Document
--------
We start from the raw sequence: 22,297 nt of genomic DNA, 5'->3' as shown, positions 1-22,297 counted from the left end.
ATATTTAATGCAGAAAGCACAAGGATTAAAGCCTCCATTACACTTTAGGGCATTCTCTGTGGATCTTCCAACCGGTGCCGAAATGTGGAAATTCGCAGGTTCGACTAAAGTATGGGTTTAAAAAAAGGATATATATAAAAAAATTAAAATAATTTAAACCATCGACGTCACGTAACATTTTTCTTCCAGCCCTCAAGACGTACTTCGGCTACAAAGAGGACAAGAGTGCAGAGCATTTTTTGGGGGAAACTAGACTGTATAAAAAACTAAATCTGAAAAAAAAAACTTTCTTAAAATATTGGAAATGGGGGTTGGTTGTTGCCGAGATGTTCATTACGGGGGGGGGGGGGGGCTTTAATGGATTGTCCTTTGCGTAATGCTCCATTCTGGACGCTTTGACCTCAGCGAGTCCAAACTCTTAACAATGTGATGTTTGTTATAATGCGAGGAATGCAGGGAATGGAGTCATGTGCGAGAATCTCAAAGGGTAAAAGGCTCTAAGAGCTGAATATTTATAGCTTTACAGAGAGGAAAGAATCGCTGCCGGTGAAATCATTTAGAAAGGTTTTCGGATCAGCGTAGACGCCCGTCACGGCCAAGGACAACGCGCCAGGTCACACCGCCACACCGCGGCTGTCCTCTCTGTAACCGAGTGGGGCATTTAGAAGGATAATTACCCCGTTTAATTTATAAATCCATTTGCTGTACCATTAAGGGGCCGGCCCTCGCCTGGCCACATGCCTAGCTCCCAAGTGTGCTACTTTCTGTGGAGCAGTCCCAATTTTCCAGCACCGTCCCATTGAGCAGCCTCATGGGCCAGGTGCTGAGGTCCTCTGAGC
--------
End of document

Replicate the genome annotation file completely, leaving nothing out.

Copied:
We start from the raw sequence: 22,297 nt of genomic DNA, 5'->3' as shown, positions 1-22,297 counted from the left end.
ATATTTAATGCAGAAAGCACAAGGATTAAAGCCTCCATTACACTTTAGGGCATTCTCTGTGGATCTTCCAACCGGTGCCGAAATGTGGAAATTCGCAGGTTCGACTAAAGTATGGGTTTAAAAAAAGGATATATATAAAAAAATTAAAATAATTTAAACCATCGACGTCACGTAACATTTTTCTTCCAGCCCTCAAGACGTACTTCGGCTACAAAGAGGACAAGAGTGCAGAGCATTTTTTGGGGGAAACTAGACTGTATAAAAAACTAAATCTGAAAAAAAAAACTTTCTTAAAATATTGGAAATGGGGGTTGGTTGTTGCCGAGATGTTCATTACGGGGGGGGGGGGGGGCTTTAATGGATTGTCCTTTGCGTAATGCTCCATTCTGGACGCTTTGACCTCAGCGAGTCCAAACTCTTAACAATGTGATGTTTGTTATAATGCGAGGAATGCAGGGAATGGAGTCATGTGCGAGAATCTCAAAGGGTAAAAGGCTCTAAGAGCTGAATATTTATAGCTTTACAGAGAGGAAAGAATCGCTGCCGGTGAAATCATTTAGAAAGGTTTTCGGATCAGCGTAGACGCCCGTCACGGCCAAGGACAACGCGCCAGGTCACACCGCCACACCGCGGCTGTCCTCTCTGTAACCGAGTGGGGCATTTAGAAGGATAATTACCCCGTTTAATTTATAAATCCATTTGCTGTACCATTAAGGGGCCGGCCCTCGCCTGGCCACATGCCTAGCTCCCAAGTGTGCTACTTTCTGTGGAGCAGTCCCAATTTTCCAGCACCGTCCCATTGAGCAGCCTCATGGGCCAGGTGCTGAGGTCCTCTGAGC